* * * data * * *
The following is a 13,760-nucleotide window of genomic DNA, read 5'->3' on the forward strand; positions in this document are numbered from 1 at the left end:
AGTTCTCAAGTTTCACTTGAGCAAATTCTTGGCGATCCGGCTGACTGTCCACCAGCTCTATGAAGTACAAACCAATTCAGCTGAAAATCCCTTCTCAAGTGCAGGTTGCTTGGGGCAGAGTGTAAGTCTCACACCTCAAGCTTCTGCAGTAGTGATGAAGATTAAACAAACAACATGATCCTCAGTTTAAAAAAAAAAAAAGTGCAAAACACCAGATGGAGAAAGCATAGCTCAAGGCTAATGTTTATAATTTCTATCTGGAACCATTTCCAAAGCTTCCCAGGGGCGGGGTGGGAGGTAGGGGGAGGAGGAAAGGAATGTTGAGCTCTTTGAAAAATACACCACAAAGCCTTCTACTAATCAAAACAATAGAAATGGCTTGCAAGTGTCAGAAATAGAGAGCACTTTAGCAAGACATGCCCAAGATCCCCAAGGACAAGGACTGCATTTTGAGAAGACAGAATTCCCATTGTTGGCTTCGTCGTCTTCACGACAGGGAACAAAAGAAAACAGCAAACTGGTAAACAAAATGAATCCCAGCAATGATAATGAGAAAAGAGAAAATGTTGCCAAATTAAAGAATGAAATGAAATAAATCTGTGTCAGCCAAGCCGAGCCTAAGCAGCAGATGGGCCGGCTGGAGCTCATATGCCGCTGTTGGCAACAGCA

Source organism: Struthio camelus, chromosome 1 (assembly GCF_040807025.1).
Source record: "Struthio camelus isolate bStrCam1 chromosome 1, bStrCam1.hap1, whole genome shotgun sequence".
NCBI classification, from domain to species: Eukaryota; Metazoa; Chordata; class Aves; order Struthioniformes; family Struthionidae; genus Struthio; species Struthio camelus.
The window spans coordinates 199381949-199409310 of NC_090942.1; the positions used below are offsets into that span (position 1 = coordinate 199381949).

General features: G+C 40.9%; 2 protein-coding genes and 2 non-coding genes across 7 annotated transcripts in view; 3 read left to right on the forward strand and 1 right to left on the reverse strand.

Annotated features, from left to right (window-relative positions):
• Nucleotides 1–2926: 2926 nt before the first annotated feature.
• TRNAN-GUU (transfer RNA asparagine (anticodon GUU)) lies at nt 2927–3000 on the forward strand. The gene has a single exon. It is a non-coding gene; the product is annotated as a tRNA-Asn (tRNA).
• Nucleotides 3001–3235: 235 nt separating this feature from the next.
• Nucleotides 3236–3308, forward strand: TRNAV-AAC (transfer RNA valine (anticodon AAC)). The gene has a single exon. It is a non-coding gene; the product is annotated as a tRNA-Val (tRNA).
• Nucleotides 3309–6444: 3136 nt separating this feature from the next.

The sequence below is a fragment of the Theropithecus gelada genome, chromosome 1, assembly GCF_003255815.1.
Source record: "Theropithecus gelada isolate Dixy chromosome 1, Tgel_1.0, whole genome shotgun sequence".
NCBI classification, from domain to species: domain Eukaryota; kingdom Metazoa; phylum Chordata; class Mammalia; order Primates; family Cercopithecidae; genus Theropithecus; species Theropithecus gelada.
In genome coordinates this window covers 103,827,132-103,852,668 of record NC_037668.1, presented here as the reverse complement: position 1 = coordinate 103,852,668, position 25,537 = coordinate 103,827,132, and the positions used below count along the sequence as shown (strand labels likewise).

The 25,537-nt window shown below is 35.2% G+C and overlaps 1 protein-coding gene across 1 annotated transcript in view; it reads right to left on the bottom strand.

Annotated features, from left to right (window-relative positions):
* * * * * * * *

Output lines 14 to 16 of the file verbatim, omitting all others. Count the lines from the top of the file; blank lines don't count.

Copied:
The sequence below is a fragment of the Theropithecus gelada genome, chromosome 1, assembly GCF_003255815.1.
Source record: "Theropithecus gelada isolate Dixy chromosome 1, Tgel_1.0, whole genome shotgun sequence".
NCBI classification, from domain to species: domain Eukaryota; kingdom Metazoa; phylum Chordata; class Mammalia; order Primates; family Cercopithecidae; genus Theropithecus; species Theropithecus gelada.